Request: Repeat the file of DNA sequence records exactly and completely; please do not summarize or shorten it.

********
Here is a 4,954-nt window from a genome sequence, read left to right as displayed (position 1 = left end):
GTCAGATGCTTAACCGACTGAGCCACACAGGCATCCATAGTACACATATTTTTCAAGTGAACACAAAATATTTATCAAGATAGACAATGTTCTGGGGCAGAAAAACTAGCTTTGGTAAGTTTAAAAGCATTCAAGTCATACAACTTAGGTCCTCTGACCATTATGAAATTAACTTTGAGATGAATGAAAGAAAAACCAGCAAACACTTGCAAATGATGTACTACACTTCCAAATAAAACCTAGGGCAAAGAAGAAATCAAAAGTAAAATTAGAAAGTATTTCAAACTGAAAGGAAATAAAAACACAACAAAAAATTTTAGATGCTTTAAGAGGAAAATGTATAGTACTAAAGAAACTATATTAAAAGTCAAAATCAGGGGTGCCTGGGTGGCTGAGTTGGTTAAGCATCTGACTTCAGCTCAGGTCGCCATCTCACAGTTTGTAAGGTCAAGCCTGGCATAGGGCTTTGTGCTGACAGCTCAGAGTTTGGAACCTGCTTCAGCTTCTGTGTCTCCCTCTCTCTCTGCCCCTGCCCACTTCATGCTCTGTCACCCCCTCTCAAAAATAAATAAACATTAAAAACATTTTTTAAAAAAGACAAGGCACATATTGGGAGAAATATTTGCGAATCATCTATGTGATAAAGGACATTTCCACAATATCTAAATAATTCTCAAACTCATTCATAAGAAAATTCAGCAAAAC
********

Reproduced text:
Here is a 4,954-nt window from a genome sequence, read left to right as displayed (position 1 = left end):
GTCAGATGCTTAACCGACTGAGCCACACAGGCATCCATAGTACACATATTTTTCAAGTGAACACAAAATATTTATCAAGATAGACAATGTTCTGGGGCAGAAAAACTAGCTTTGGTAAGTTTAAAAGCATTCAAGTCATACAACTTAGGTCCTCTGACCATTATGAAATTAACTTTGAGATGAATGAAAGAAAAACCAGCAAACACTTGCAAATGATGTACTACACTTCCAAATAAAACCTAGGGCAAAGAAGAAATCAAAAGTAAAATTAGAAAGTATTTCAAACTGAAAGGAAATAAAAACACAACAAAAAATTTTAGATGCTTTAAGAGGAAAATGTATAGTACTAAAGAAACTATATTAAAAGTCAAAATCAGGGGTGCCTGGGTGGCTGAGTTGGTTAAGCATCTGACTTCAGCTCAGGTCGCCATCTCACAGTTTGTAAGGTCAAGCCTGGCATAGGGCTTTGTGCTGACAGCTCAGAGTTTGGAACCTGCTTCAGCTTCTGTGTCTCCCTCTCTCTCTGCCCCTGCCCACTTCATGCTCTGTCACCCCCTCTCAAAAATAAATAAACATTAAAAACATTTTTTAAAAAAGACAAGGCACATATTGGGAGAAATATTTGCGAATCATCTATGTGATAAAGGACATTTCCACAATATCTAAATAATTCTCAAACTCATTCATAAGAAAATTCAGCAAAAC